This past Valentine’s Day, I went to dinner at Bergamot in Somerville, MA with two friends and my girlfriend on the day before Valentine’s Day to beat the rush. I picked the restaurant because it had pretty good reviews and someone recommended it to me although I can’t remember who it was. Nonetheless, before we even got to Bergamot, my friends and I were already having fun with the name. The morning of our dinner, I was in the shower and couldn’t stop laughing as I kept singing the three-syllable name, “Bergamot,” with the same mechanical sing-song phrasing of N’SYNC’s “Dirty Pop.” Why? I don’t know. I’m not a morning person and this helped me get through it. Whatever. Leave me alone.
When I told my friend, Double Down, about the shower singing he told me that he had been saying the name with a harsh Boston accent so that it sounded more like “Burger Mart” (or maybe Burgah Maht). That set me off laughing again and it only got worse as I took the accent to Southern Massachusetts to a city like Fall River where one might pronounce it more like “Bouuugah Maaaht.”
With all of the laughter going in to the experience, Bergamot already had a head start on the evening. We ended up having a really enjoyable dinner, so on to the review!
118 Beacon St.
Somerville, MA 02143
Atmosphere and Service
When my girlfriend and I arrived at Bergamot, we entered and pushed aside a curtain to get into the restaurant. I’m not a fan of curtains at front entrances because they muss you up as you walk through them, but I do understand their usefulness on cold days because they create a kind of mock air lock. As we stepped inside the hostess greeted us politely and I told her that we had a reservation for 4 people. She noted that half the party arrived and asked us to wait for our two friends. That’s all pretty standard. The weird part occurred when I asked if we could grab a drink and wait at the bar. She turned around, looked at the bar in the far back left of the restaurant and said, “Sorry, the bar looks full.” All of the seats were taken, but I was a little confused as to why we couldn’t just stand near the bar having a drink when there were two other people just standing near the bar too. Rather than explore this though, we just went and stood behind the host table waiting for a seat to become available on the waiting couch.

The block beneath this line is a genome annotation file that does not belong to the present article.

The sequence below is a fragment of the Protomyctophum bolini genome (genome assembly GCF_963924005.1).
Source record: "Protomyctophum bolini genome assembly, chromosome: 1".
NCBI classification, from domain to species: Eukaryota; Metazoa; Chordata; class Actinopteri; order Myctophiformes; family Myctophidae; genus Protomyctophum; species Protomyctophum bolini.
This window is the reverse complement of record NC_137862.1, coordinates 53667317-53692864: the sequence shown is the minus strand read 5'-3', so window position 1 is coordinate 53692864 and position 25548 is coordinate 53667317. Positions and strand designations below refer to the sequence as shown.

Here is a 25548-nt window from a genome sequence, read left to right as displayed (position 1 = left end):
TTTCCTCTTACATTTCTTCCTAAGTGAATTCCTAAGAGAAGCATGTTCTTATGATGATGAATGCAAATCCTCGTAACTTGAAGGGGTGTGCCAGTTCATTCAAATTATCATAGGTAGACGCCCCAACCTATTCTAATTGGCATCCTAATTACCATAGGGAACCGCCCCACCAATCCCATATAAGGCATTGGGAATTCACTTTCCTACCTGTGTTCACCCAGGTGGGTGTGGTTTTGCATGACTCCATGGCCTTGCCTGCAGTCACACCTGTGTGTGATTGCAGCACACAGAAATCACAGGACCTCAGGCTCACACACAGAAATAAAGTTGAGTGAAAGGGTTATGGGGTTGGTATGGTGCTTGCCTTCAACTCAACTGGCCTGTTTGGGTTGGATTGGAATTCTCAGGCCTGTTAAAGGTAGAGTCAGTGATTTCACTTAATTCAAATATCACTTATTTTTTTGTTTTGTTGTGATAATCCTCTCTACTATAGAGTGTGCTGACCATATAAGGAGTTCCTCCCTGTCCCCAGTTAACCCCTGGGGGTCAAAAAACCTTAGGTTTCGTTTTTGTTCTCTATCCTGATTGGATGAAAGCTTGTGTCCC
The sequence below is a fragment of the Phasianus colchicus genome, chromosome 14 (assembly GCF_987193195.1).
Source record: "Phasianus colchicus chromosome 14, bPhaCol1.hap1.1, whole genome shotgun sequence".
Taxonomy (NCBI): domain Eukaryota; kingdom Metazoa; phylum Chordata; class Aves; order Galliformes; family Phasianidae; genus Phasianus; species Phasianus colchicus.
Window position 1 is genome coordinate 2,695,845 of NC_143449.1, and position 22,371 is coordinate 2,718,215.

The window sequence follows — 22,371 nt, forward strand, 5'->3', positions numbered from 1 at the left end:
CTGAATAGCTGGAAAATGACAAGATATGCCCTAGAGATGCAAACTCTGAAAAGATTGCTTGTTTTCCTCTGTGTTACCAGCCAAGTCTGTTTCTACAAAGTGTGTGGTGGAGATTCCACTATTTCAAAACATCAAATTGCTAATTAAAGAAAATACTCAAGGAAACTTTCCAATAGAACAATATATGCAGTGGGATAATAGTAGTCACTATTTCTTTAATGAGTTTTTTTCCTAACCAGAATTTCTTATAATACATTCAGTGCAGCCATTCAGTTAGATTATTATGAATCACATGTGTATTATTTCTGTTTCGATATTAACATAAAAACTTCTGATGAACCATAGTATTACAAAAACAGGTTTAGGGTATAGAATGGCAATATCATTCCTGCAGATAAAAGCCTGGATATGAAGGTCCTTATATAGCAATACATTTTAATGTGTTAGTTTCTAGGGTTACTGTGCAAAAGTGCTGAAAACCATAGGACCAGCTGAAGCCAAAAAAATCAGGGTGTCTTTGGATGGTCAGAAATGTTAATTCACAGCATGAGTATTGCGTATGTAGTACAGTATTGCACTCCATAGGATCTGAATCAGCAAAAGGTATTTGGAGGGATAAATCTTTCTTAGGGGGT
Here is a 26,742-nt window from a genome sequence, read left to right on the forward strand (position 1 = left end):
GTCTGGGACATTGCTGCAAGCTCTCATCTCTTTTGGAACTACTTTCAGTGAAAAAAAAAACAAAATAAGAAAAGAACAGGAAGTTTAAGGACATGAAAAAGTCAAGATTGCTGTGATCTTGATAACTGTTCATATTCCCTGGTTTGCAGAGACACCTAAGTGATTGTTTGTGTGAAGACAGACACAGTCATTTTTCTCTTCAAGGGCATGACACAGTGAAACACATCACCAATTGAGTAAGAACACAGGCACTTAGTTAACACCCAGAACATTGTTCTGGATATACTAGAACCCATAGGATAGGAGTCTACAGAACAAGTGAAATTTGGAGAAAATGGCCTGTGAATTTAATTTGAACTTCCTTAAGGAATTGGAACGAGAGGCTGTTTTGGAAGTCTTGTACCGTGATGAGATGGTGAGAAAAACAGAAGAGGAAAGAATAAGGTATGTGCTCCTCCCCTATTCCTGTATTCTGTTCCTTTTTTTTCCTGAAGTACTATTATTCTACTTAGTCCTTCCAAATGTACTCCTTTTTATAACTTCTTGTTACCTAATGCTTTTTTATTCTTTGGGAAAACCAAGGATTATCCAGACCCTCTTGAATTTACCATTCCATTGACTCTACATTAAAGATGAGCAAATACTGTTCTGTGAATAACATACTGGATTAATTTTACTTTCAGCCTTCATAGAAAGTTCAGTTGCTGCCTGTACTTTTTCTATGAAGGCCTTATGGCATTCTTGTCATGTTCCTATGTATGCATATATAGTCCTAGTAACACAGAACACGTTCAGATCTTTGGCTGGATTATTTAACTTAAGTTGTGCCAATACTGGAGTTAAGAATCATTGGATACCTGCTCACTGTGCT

From behind the host table, I could see the entire restaurant. Towards the entrance there are large windows that let in the best light in the restaurant. Otherwise, the restaurant is a little too dark in my opinion (sorry for the dark photos below) in stark contrast to their bright yellow sign and menu. In the back right of the restaurant there is a semi-open kitchen where you can see the chefs and line cooks working to prepare the food. It isn’t a true open kitchen because there are no tables near the window, but you can see inside. I thought this was an interesting touch to the restaurant that sort of made it feel comfortable even though they were serving higher end food.